This section of the timeline of United States history concerns events from before the lead up to the American Revolution.

Middle Colonies English, from 1707 British, possessions in North America up to 1773

The Middle Colonies were a subset of the thirteen colonies in British America, located between the New England Colonies and the Southern Colonies. Along with the Chesapeake Colonies, this area now roughly makes up the Mid-Atlantic states.

Province of New Jersey English, from 1707, British, possession in North America between 1664 and 1776

The Province of New Jersey was one of the Middle Colonies of Colonial America and became New Jersey, a state of United States in 1783. The province had originally been settled by Europeans as part of New Netherland, but came under English rule after the surrender of Fort Amsterdam in 1664, becoming a proprietary colony. The English then renamed the province after the Isle of Jersey in the English Channel. The Dutch Republic reasserted control for a brief period in 1673–1674. After that it consisted of two political divisions, East Jersey and West Jersey, until they were united as a royal colony in 1702. The original boundaries of the province were slightly larger than the current state, extending into a part of the present state of New York, until the border was finalized in 1773.

Delaware Colony English, from 1707, British, possession in North America between 1664 and 1776

Delaware Colony in the North American Middle Colonies consisted of land on the west bank of the Delaware River Bay. In the early 17th century the area was inhabited by Lenape and possibly the Assateague tribes of Native Americans. The first European settlers were the Swedes and the Dutch, but the land fell under English control in 1664. William Penn was given the deed to what was then called "the Lower Counties on the Delaware" by the Duke of York, in a deed separate from that which he held for the larger Province of Pennsylvania. Delaware was then governed as part of Pennsylvania from 1682 until 1701, when the Lower Counties petitioned for and were granted an independent colonial legislature, though the two colonies shared the same governor until 1776, when Delaware's assembly voted to break all ties with both Great Britain and Pennsylvania.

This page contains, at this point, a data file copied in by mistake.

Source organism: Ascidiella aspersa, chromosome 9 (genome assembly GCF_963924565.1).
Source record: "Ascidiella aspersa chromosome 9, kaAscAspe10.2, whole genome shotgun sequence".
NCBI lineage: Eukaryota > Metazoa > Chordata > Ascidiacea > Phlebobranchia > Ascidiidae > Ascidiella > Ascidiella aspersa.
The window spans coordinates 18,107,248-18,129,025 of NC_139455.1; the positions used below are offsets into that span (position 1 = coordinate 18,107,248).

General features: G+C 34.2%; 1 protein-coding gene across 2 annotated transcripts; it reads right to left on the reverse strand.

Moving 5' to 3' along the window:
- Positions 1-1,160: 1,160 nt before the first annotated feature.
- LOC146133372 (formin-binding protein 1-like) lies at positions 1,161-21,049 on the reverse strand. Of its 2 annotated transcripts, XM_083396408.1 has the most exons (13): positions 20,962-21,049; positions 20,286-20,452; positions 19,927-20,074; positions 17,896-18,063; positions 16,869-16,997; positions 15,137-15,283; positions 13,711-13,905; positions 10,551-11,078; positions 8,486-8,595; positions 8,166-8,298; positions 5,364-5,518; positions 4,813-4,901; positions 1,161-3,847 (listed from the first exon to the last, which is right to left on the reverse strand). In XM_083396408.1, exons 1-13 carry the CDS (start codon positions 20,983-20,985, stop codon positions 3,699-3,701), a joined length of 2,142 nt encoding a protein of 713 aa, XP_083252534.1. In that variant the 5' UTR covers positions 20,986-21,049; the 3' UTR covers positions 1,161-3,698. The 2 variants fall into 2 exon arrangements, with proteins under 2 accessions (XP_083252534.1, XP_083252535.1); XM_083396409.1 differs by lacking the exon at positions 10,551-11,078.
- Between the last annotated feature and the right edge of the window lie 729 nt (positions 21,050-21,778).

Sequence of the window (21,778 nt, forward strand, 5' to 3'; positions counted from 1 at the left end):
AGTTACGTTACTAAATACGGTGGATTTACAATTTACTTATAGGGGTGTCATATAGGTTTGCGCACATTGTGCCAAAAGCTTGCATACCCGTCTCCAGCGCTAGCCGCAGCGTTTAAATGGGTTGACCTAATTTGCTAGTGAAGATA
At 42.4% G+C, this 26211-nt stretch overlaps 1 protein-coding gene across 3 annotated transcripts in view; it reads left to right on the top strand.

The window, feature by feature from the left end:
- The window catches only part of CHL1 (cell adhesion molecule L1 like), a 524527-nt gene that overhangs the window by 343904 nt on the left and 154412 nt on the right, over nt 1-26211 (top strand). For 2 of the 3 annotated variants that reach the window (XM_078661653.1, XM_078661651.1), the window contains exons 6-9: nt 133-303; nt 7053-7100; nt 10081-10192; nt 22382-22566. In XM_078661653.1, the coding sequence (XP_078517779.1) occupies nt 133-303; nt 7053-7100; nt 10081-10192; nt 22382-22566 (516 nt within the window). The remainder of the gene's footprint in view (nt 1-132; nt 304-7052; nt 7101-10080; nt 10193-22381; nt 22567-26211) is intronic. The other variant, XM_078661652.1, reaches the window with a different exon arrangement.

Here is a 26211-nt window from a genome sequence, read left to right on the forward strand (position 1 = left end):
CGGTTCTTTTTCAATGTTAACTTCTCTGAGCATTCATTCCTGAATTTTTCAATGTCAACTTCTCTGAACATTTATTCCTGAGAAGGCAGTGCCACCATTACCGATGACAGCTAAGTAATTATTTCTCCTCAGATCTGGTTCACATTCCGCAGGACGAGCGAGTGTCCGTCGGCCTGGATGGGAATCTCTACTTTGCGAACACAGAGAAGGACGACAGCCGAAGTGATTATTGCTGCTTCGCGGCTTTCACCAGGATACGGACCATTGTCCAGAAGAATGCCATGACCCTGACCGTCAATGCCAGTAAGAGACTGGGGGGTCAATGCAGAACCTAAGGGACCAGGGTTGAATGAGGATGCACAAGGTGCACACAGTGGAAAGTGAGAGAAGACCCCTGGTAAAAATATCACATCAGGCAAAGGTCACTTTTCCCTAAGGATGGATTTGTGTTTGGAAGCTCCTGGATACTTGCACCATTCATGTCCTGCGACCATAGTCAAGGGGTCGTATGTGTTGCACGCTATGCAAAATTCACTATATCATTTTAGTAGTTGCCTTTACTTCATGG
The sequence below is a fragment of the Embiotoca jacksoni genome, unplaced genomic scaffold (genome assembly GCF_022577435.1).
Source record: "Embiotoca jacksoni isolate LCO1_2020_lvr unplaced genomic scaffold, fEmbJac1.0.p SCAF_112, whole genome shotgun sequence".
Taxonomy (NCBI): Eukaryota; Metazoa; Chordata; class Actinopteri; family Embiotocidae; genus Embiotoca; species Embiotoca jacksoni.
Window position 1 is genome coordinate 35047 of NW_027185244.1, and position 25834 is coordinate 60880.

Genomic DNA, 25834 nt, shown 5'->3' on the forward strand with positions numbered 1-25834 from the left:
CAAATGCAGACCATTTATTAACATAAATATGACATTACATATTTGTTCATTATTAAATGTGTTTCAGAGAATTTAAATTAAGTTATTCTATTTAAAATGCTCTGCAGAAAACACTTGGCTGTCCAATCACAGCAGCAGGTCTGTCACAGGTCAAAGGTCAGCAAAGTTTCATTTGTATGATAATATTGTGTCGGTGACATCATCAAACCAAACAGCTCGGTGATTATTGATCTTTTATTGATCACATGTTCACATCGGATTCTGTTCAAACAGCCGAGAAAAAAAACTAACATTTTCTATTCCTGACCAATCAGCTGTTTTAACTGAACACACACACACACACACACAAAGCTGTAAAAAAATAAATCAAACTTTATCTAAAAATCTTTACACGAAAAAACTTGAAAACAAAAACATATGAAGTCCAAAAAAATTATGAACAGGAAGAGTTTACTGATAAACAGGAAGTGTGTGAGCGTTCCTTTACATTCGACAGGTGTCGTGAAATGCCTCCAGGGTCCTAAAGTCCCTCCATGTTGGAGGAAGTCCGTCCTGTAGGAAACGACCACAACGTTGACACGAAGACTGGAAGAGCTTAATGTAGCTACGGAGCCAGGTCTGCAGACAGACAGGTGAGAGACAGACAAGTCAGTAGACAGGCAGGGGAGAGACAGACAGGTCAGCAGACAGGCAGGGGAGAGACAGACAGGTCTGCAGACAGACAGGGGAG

Treaty of Breda (1667) peace treaty which brought an end to the Second Anglo-Dutch War

The Treaty of Breda was signed at the Dutch city of Breda, 31 July, 1667, by England, the United Provinces (Netherlands), France, and Denmark–Norway. It brought a hasty end to the Second Anglo-Dutch War (1665–1667) in favour of the Dutch, as Louis XIV's forces began invading the Spanish Netherlands as part of the War of Devolution, but left many territorial disputes unresolved. It was thus a typical quick uti possidetis treaty. In the latter stages of the war, the Dutch had prevailed. Lieutenant-Admiral Michiel de Ruyter virtually controlled the seas around the south coast of England, following his successful Raid on the Medway, and his presence encouraged English commissioners to sue for peace quickly. Negotiations, which had been long protracted, and had actually begun in Breda before the raid, took only ten days to conclude after resumption of talks.

Willem Kieft was a Dutch merchant and the Director of New Netherland from 1638 to 1647.

This is a list of Directors, appointed by the Dutch West India Company, of the 17th century Dutch province of New Netherland in North America. Only the last, Peter Stuyvesant, held the title of Director General. As the colony grew, citizens advisory boards - known as the Twelve Men, Eight Men, and Nine Men - exerted more influence on the director and thus affairs of province.

The Shire of York (Yorkshire), was the first large governmental unit organized in the English Province of New York soon after English control of the area was established in 1664.

Beverwijck, often written using the pre-reform orthography Beverwyck, was a fur-trading community north of Fort Orange on the Hudson River in New Netherland that was renamed and developed as Albany, New York, after the English took control of the colony in 1664.

European colonization of New Jersey started soon after the 1609 exploration of its coast and bays by Sir Henry Hudson. Part of the state was settled by Dutch and Swedish as New Netherland and New Sweden. In 1664, the entire area was surrendered to the English, and given its name. With of the Treaty of Westminster in 1674, they formally gained control of the region until the American Revolution.